WebSphere sMash at New York PHP April 28th

Next Tuesday night we’re excited to have WebSphere guru Roland Barcia introduce the latest PHP and Web 2.0 capabilities in IBM’s WebSphere sMash environment (built on Project Zero) to the New York PHP community:

IBM WebSphere sMash is a platform for developing and running agile Web applications using scripting languages and Web 2.0 technologies such as RESTful Web services, JavaScript Object Notation, and Atom and RSS feeds.

It supports the Groovy language, familiar to Java programmers, and PHP for access to thousands of PHP applications and libraries,and the huge PHP developer community.

IBM WebSphere sMash is focused on significant improvement in time-to-value for Situational Applications and Mashups.

Partners and community have found that by combining PHP applications and libraries with new code written in PHP or Groovy for the IBM WebSphere sMash platform, they can achieve significant reduction in development time for Situational Applications and Mashups.

We cover an overview of the PHP support in IBM WebSphere sMash and the support for generating new PHP code before exploring more detailed scenarios demonstrating PHP applications being extended, integrated and mashed up.

The presentation comes on the heels of the latest WebSphere sMash v1.1.0.1 release that includes PHP performance improvements and the new PHP to Groovy bridge (call Groovy classes from PHP).

Here’s a little background on how sMash relates to Project Zero (you can find more info on the about page):

  • Project Zero experimental builds (latest are named LeMans and Sebring). Includes the latest/greatest functional enhancements, tools, and bug fixes that haven’t yet made it into the generally available product. No-charge for development and limited deployments. Support via the Project Zero community.
  • WebSphere sMash Developer Edition – includes tooling as well as the stable, production-ready runtime. No-charge for development and limited deployments. Support via the Project Zero community.
  • WebSphere sMash – same stable, production-ready runtime as WebSphere sMash Developer Edition, but warranted & licensed for full production deployments. Available for purchase from IBM. Support available via the Project Zero community and 24x7x365 voice & electronic IBM support included with each new license purchase.

On a personal level, I’m excited to learn more about the PHP capabilities at this meeting first hand. I had a chance to work with sMash recently on an internal situational application. It used Groovy however, not PHP.

There’s also a slew of articles on developerWorks to learn about writing apps for sMash. In particular, Introducing IBM WebSphere sMash, Part 1: Build RESTful services for your Web application is a good place to start.

Back to the NYPHP meeting, please make sure you RSVP at least 24 hours in advance, by 6pm ET on Monday, April 27th for the meeting Tuesday night.

Hope to see you there!

CommunityOne East roundup

The network is the computer… finally? It seems that Sun’s motto comes full circle, and perhaps confirms their business plan all along.

I attended Sun’s CommunityOne East in Manhattan last Wednesday and cloud was the word of the day. It was also an apt term to describe IBM’s vague overture towards the hardware/software stalwart that morning.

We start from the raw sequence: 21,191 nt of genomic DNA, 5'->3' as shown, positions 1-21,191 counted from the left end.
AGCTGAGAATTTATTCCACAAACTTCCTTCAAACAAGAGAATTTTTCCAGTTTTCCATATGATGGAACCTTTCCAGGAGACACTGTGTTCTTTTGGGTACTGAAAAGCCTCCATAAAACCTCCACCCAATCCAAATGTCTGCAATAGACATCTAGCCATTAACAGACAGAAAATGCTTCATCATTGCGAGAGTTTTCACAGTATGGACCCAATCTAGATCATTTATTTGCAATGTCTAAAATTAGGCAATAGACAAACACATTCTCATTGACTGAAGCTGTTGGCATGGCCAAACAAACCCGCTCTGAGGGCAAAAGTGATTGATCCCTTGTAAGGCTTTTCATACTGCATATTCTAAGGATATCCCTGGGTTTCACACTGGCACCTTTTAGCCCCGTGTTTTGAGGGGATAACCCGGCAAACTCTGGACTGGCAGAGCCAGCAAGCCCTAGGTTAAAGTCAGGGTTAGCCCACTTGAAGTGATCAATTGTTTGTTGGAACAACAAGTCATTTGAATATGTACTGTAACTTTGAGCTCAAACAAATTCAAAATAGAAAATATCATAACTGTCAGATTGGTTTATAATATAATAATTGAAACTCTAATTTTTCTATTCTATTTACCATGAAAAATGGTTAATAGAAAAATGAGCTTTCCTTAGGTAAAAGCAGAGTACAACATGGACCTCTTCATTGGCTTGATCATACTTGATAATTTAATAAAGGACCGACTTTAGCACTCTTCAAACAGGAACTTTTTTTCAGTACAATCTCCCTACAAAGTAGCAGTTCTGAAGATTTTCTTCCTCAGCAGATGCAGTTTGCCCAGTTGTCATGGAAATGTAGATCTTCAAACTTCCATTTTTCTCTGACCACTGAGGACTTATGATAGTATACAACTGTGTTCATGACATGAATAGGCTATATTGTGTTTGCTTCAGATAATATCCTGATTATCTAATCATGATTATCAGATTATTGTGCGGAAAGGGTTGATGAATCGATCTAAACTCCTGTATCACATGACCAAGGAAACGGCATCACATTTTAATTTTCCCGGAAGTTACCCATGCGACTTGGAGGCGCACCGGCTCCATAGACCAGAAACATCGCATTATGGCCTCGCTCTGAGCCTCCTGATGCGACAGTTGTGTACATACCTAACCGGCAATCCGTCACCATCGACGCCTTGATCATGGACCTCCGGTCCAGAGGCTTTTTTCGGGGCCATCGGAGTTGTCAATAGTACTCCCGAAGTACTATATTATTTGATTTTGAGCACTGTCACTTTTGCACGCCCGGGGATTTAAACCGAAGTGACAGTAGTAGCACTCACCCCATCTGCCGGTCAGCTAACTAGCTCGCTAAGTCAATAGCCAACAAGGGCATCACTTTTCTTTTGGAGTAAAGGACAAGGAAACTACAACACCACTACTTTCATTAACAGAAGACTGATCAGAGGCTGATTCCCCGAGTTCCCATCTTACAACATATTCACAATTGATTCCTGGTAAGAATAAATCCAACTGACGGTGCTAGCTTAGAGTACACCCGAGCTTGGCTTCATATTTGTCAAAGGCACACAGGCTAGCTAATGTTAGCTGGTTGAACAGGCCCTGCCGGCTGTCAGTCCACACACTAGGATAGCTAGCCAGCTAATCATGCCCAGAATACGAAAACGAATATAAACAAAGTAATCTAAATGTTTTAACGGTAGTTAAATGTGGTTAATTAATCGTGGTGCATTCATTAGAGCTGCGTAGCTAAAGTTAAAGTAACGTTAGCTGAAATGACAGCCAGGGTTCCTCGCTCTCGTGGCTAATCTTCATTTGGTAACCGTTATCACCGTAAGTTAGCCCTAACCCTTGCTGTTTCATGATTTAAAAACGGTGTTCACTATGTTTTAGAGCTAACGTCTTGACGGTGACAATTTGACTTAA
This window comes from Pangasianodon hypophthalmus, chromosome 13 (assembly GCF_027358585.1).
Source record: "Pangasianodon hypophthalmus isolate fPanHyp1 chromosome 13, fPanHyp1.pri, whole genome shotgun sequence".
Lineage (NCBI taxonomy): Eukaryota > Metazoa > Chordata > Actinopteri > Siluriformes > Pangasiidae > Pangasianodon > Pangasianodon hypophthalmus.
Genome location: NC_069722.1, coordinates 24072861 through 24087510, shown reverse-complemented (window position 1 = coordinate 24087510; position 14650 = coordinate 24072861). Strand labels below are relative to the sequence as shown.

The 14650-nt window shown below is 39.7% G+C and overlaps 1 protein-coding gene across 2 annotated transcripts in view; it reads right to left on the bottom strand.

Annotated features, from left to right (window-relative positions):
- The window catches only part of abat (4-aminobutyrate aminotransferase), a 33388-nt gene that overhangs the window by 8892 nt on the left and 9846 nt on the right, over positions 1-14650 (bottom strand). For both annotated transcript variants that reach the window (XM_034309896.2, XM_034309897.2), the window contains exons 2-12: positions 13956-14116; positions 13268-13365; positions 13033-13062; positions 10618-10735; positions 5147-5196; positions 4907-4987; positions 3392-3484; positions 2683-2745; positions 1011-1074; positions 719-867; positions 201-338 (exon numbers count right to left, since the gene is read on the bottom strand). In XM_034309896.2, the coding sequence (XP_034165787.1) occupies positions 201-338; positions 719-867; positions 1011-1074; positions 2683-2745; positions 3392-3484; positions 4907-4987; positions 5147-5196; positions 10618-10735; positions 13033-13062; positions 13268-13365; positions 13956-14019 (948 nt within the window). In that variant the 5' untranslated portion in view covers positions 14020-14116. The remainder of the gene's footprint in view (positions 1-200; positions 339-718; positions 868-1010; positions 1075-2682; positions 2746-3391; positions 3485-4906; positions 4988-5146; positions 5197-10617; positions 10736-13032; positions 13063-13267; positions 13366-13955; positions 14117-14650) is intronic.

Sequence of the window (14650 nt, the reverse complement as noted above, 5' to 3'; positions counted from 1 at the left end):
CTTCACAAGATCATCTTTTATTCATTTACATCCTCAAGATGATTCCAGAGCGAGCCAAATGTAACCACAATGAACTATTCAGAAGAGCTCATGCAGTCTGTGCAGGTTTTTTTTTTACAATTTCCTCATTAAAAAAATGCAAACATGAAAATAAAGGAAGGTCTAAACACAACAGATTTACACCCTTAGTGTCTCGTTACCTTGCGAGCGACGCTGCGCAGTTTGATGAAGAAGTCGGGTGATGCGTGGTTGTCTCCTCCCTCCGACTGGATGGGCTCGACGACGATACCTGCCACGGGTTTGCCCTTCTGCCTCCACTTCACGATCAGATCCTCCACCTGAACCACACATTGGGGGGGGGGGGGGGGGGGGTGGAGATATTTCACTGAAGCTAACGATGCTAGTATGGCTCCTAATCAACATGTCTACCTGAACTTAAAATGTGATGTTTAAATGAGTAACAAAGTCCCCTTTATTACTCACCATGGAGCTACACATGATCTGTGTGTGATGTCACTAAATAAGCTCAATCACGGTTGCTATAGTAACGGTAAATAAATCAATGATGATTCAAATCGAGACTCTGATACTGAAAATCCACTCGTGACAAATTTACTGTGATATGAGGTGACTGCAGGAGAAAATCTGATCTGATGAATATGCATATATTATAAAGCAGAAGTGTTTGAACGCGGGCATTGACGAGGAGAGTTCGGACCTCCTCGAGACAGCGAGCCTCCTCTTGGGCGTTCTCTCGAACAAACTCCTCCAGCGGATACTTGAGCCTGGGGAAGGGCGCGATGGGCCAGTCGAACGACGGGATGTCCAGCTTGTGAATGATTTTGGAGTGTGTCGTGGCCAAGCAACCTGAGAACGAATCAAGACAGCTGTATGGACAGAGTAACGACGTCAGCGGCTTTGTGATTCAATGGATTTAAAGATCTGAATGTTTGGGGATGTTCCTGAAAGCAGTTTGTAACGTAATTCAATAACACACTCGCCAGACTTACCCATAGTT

I didn’t walk away from the conference with specifics about the new buzzword, but I do appreciate that it captures some of what IBM has been doing, and therefore reveals a rare bit of consensus among the major vendors:

Other notes from the sessions I attended:

  • OpenESB: Connecting Enterprises: Sang Shin is an excellent instructor and firmly placed three technologies I’m evaluating for some current business needs… BPEL, WSDL, and SOAPui. Despite the compelling demo of NetBeans, I missed the actual server side / asynchronous implementation that is the promise of the ESB.
  • GlassFish v3, OSGi, Java EE 6 Preview and Tools (Eclipse, NetBeans): JEE 6 was introduced in the context of GlassFish 3. There still seems to be some work to get the standards settled any time soon for implementation in WebSphere 8. I look forward to the annotation-based and modular approach of the new standard.
  • Dynamic Languages: The Next Big Thing for the JVM or an Evolutionary Dead End? Chris Richardson reaffirmed some of my observations about Groovy… while cool, it may be the overly rebellious offspring of a middle-aged Java; Brilliant in flashes, but not quite predictable enough to bank on. Scala, however, seems to have lots of promise.

Unfortunately, I couldn’t attend Hans’ presentation on MySQL and PHP – State of the Union, but it appears to have been well received. In fact, you might expect a reprise at NYPHP’s June 23rd meeting.

DB2 on the Mac arrives

19 December 2008 » DB2, IBM, Mac, PHP

Antonio Cangiano just posted that DB2 Express-C for 64-bit Intel Mac OS X 10.5 (Leopard) is now available for download from IBM.

Stay tuned to his site for more details.

Listing DB2 triggers, routines, indexes and keys

10 December 2008 » DB2, IBM

I recently compared two DB2 databases that should have been identical, but for some reason were not. The foreign keys were missing from one of the instances.

I suspect the keys were lost during a migration when the administrator commented out the constraints in the DDL as a means to avoid errors on import. Unfortunately, the admin never ran the ALTER statements to add them even after all tables were present.

To be sure nothing else was different, I checked for the existence of other database objects to make sure they were not lost as well. DB2 offers a simple way to query for these objects via the SYSIBM and SYSCAT schemas:

Viewing triggers

SELECT NAME
FROM SYSIBM.SYSTRIGGERS
WHERE SCHEMA = ‘[SCHEMA]’
ORDER BY NAME

Viewing stored procedures and UDFs: P = Procedure, F = Function

SELECT ROUTINENAME, ROUTINETYPE
FROM SYSIBM.SYSROUTINES
WHERE ROUTINESCHEMA = ‘[SCHEMA]’
ORDER BY ROUTINENAME

Viewing indexes

SELECT NAME, CREATOR, USER_DEFINED
FROM SYSIBM.SYSINDEXES
WHERE CREATOR = ‘[SCHEMA]’
ORDER BY NAME

Viewing foreign keys (by database)

SELECT
SUBSTR(TABNAME, 1, 30) TABLE_NAME,
SUBSTR(CONSTNAME, 1, 20) FK_NAME,